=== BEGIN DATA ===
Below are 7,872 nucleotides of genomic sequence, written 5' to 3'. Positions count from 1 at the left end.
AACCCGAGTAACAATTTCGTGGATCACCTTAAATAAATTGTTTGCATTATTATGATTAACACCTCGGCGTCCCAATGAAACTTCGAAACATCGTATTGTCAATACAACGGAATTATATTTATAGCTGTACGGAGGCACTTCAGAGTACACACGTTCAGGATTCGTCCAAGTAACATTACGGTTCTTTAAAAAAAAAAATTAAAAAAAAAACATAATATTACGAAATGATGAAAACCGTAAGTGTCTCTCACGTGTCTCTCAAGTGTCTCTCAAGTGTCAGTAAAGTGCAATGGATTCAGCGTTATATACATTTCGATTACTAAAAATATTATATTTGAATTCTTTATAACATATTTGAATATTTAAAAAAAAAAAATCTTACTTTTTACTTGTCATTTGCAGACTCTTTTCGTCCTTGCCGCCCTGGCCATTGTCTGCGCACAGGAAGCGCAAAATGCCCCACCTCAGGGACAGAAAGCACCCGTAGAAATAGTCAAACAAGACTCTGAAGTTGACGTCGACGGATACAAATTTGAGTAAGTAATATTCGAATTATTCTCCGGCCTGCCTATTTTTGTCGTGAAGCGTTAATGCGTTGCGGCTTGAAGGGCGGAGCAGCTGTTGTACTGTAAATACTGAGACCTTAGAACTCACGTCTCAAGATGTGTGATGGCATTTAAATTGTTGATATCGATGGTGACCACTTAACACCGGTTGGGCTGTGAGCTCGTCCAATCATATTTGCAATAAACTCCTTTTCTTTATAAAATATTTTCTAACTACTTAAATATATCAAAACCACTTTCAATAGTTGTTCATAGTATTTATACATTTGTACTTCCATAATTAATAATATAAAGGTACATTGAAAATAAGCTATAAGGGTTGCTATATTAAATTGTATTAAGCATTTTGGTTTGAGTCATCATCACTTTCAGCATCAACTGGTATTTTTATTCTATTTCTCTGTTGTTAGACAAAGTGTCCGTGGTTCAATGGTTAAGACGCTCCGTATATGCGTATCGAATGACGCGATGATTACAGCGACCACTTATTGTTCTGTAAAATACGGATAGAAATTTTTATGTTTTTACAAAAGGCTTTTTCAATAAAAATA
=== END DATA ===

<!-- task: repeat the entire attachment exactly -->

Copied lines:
Below are 7,872 nucleotides of genomic sequence, written 5' to 3'. Positions count from 1 at the left end.
AACCCGAGTAACAATTTCGTGGATCACCTTAAATAAATTGTTTGCATTATTATGATTAACACCTCGGCGTCCCAATGAAACTTCGAAACATCGTATTGTCAATACAACGGAATTATATTTATAGCTGTACGGAGGCACTTCAGAGTACACACGTTCAGGATTCGTCCAAGTAACATTACGGTTCTTTAAAAAAAAAAATTAAAAAAAAAACATAATATTACGAAATGATGAAAACCGTAAGTGTCTCTCACGTGTCTCTCAAGTGTCTCTCAAGTGTCAGTAAAGTGCAATGGATTCAGCGTTATATACATTTCGATTACTAAAAATATTATATTTGAATTCTTTATAACATATTTGAATATTTAAAAAAAAAAAATCTTACTTTTTACTTGTCATTTGCAGACTCTTTTCGTCCTTGCCGCCCTGGCCATTGTCTGCGCACAGGAAGCGCAAAATGCCCCACCTCAGGGACAGAAAGCACCCGTAGAAATAGTCAAACAAGACTCTGAAGTTGACGTCGACGGATACAAATTTGAGTAAGTAATATTCGAATTATTCTCCGGCCTGCCTATTTTTGTCGTGAAGCGTTAATGCGTTGCGGCTTGAAGGGCGGAGCAGCTGTTGTACTGTAAATACTGAGACCTTAGAACTCACGTCTCAAGATGTGTGATGGCATTTAAATTGTTGATATCGATGGTGACCACTTAACACCGGTTGGGCTGTGAGCTCGTCCAATCATATTTGCAATAAACTCCTTTTCTTTATAAAATATTTTCTAACTACTTAAATATATCAAAACCACTTTCAATAGTTGTTCATAGTATTTATACATTTGTACTTCCATAATTAATAATATAAAGGTACATTGAAAATAAGCTATAAGGGTTGCTATATTAAATTGTATTAAGCATTTTGGTTTGAGTCATCATCACTTTCAGCATCAACTGGTATTTTTATTCTATTTCTCTGTTGTTAGACAAAGTGTCCGTGGTTCAATGGTTAAGACGCTCCGTATATGCGTATCGAATGACGCGATGATTACAGCGACCACTTATTGTTCTGTAAAATACGGATAGAAATTTTTATGTTTTTACAAAAGGCTTTTTCAATAAAAATA